Cole Smithey - Capsules: He Ran All the Way - Classic Film Pick
 
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He Ran All the Way - Classic Film Pick

He_ran_all_the_way By the time he finished directing this notable addition to the film noir cannon in 1951, John Berry had become the eleventh member of the Senator Joe McCarthy's "Hollywood Ten" blacklist. Berry had directed a 15-minute documentary about the screenwriters and directors singled out by the House Un-American Activities Committee's communist witch hunt in which the "ten" stated their ethical positions on their dilemma. When FBI agents appeared at the door of his Los Angeles home to serve him with a subpoena, Berry climbed out the bathroom window and headed straight to the airport, where he bought a ticket to Paris. Berry spent 12 years in where he continued to work as a filmmaker. He returned to the States in 1963 to piece together what was left of his American career. Infamous blacklister Dalton Trumbo wrote the film's script, based on a novel by Sam Ross about Nick Robey (John Garfield), the cynical product of a broken home who shoots a cop while trying to escape (after offing a guy over ten grand in cash). In an attempt to blend in with the crowd, Nick goes to a public swimming pool, where he meets Peg Dobbs (Shelley Winters), a bakery worker living at home with her parents and little brother. Nick escorts Peg home, then loosely holds her working-class family hostage while initiating a troubled relationship with the emotionally needy Peg. "He Ran All the Way" also marked the end of John Garfield's once promising acting career, one that influenced Marlon Brando's style of method acting. Garfield's refusal to name names left him without work; a heart attack finished him off a year later. Cinematographer James Wong Howe's brilliant use of deep focus shots contributes to the film's saturated black and white photography, effectively conveying Nick's imminent doom. Shelly Winters and James Garfield play their characters' charged emotions and wavering degrees of trust with an urgency that is amazing to witness. The tragedies behind the heartbreak on the screen are real.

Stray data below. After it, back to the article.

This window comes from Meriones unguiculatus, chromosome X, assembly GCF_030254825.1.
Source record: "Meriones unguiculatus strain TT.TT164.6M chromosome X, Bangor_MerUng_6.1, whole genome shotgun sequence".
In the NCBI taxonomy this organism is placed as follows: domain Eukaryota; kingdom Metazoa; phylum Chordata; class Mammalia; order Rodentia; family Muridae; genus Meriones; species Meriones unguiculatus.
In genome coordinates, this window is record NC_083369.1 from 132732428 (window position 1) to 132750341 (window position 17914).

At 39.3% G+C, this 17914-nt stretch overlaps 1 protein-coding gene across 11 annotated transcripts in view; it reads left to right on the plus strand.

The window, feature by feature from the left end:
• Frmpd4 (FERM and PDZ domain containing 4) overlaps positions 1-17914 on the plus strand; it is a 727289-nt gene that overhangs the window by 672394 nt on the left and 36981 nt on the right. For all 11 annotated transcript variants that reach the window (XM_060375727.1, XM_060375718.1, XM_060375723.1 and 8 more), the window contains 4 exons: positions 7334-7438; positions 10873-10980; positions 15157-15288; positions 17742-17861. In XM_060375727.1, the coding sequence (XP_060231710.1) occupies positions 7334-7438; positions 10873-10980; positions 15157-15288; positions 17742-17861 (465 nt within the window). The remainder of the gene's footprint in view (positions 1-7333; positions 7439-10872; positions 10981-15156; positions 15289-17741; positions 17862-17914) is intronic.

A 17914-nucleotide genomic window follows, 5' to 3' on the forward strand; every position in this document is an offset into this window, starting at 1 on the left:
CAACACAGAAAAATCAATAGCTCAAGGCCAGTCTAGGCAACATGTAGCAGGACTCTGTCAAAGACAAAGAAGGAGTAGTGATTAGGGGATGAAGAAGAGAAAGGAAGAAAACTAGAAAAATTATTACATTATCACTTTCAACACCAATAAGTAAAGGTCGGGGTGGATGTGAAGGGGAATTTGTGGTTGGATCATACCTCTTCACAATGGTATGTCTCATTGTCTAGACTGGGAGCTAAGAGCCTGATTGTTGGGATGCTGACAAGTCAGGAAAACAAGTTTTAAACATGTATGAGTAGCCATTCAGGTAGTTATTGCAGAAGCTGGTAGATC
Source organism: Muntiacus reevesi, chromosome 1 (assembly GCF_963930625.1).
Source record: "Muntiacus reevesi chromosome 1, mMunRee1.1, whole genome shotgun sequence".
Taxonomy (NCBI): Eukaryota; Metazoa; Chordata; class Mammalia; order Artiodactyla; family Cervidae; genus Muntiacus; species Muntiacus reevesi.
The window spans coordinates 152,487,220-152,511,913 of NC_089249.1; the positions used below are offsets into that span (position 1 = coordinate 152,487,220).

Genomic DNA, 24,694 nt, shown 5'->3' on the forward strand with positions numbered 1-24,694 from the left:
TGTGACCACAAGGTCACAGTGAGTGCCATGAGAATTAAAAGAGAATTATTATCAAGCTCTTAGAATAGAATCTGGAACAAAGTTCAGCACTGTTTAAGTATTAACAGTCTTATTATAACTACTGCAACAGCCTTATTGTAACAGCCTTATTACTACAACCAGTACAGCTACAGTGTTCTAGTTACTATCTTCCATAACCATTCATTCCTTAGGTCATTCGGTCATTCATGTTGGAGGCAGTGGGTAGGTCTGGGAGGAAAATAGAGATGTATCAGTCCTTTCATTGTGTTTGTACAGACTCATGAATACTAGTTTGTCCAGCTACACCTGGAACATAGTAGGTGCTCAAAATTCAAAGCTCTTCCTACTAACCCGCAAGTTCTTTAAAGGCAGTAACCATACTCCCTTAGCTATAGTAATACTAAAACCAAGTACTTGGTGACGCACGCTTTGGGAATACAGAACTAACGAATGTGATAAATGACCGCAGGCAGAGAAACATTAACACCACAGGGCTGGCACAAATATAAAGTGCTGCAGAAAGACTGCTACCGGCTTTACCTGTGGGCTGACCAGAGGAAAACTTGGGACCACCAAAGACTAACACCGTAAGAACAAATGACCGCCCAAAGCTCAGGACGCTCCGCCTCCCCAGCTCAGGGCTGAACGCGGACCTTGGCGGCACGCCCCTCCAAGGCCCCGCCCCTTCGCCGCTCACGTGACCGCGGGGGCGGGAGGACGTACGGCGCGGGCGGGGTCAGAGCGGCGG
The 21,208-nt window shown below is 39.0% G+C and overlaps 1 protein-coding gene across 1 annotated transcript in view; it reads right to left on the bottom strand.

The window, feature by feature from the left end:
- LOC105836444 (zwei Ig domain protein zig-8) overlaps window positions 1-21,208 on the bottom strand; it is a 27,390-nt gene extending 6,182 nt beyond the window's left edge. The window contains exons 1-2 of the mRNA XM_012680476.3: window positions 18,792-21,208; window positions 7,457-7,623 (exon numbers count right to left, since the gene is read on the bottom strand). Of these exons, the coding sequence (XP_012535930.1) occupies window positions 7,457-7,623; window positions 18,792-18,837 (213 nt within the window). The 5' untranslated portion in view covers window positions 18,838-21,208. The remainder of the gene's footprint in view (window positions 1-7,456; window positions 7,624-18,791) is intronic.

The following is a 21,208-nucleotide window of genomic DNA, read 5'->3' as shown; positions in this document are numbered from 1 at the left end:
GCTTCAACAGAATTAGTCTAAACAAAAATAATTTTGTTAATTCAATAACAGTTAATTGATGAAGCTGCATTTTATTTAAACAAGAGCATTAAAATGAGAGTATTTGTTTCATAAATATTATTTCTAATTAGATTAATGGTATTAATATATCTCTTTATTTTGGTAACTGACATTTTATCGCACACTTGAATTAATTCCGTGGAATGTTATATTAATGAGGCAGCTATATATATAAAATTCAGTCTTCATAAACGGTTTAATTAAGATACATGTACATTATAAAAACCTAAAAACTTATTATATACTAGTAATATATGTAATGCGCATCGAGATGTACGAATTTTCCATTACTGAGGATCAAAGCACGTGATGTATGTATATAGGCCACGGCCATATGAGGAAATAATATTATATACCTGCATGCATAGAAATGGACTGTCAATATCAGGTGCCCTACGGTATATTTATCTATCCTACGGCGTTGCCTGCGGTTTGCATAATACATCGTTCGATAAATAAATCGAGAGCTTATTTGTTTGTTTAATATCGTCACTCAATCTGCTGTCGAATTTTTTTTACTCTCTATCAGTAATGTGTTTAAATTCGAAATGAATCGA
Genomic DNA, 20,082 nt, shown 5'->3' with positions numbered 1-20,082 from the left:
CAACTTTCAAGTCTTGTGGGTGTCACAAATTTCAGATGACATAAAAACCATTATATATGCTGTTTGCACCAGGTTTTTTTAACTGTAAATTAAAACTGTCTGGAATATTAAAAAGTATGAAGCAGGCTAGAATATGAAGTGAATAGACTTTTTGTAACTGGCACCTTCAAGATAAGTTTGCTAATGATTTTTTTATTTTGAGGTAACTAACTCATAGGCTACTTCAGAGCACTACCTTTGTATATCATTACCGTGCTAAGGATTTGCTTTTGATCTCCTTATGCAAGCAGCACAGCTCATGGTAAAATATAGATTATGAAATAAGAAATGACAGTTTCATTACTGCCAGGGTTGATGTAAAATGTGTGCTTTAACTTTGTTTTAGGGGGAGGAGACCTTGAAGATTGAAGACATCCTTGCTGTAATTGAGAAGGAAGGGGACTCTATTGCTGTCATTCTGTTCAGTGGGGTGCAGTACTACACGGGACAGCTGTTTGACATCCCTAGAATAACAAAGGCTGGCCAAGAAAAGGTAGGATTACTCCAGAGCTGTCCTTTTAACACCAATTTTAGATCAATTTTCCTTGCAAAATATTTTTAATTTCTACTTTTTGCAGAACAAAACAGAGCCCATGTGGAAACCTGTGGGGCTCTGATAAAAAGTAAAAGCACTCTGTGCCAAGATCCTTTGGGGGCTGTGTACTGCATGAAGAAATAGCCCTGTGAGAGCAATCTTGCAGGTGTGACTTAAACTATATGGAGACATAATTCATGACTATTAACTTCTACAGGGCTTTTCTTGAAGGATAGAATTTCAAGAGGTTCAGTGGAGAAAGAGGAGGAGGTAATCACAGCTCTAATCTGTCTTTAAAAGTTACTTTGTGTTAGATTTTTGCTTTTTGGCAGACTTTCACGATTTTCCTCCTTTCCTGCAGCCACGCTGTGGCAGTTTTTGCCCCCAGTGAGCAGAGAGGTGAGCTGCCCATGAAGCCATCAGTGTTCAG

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Posted by Cole Smithey on March 31, 2010 in Film | Permalink
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